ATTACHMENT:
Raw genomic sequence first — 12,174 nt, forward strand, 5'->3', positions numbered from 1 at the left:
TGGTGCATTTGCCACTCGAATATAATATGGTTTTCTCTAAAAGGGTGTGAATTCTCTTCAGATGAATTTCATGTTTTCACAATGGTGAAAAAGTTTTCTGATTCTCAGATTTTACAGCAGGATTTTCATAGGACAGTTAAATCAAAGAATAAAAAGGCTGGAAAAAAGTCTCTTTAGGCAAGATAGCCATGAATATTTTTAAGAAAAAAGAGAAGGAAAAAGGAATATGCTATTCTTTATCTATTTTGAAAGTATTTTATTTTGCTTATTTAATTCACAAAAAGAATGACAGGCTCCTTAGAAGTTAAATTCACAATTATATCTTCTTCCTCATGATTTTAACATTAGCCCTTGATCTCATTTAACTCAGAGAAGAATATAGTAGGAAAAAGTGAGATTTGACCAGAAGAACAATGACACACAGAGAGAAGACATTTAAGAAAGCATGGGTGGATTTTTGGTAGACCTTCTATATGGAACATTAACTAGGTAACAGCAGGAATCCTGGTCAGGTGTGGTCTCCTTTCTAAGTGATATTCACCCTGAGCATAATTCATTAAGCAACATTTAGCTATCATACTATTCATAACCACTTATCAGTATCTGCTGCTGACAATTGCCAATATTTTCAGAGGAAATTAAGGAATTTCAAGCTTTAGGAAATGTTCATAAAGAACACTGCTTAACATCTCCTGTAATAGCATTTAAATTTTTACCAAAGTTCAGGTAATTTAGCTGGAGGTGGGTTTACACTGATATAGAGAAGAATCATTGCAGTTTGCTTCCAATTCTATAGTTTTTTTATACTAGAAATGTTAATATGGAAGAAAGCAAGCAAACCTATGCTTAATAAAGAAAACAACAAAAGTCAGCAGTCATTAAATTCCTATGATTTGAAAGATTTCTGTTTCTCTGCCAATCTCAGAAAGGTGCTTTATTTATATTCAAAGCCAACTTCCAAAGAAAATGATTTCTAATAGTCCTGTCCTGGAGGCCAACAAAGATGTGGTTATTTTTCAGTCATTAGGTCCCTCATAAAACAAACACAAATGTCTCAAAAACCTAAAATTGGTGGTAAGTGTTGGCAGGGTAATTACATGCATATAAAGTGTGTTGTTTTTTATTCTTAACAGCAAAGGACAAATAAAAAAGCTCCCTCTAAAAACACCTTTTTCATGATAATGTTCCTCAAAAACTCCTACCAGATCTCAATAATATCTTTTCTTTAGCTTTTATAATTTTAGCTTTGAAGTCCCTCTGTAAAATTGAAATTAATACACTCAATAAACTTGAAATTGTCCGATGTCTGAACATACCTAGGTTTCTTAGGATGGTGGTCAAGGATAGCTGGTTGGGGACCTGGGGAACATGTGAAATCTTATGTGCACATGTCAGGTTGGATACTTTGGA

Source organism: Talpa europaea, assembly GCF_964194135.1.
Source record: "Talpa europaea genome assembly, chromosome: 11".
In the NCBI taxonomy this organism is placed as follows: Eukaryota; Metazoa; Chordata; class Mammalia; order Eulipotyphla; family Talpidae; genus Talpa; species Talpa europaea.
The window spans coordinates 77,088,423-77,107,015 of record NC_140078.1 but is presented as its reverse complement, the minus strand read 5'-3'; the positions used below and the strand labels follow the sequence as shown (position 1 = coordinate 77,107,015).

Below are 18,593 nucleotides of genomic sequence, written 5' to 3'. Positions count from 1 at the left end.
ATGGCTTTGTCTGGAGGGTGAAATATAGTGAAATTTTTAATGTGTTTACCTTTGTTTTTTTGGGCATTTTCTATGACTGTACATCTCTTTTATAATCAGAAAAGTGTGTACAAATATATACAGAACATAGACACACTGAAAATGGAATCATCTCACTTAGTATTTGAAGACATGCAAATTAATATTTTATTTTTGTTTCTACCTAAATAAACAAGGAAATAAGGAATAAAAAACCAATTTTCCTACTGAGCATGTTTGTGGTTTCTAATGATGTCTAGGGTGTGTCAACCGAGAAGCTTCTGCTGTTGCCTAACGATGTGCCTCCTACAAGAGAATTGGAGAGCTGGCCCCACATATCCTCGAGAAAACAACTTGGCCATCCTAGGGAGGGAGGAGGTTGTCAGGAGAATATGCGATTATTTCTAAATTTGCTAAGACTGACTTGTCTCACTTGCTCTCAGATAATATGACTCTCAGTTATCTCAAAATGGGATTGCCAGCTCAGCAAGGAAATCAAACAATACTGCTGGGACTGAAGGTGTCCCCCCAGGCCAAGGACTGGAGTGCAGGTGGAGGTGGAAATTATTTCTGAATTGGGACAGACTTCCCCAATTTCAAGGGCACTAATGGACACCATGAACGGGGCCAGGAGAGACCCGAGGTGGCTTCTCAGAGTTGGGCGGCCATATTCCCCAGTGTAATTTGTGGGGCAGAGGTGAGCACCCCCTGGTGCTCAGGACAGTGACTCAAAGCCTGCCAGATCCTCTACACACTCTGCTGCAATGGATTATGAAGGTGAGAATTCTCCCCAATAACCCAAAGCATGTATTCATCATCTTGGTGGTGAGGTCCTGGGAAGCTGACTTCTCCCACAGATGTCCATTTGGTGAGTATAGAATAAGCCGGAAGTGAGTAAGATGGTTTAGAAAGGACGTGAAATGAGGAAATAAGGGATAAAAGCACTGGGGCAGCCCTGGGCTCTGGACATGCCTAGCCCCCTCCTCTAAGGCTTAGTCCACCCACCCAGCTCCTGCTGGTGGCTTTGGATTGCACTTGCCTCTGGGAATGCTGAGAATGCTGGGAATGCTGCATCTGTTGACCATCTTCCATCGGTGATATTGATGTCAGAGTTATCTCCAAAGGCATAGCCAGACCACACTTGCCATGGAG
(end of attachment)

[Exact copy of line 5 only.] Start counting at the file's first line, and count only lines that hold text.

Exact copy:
In the NCBI taxonomy this organism is placed as follows: Eukaryota; Metazoa; Chordata; class Mammalia; order Eulipotyphla; family Talpidae; genus Talpa; species Talpa europaea.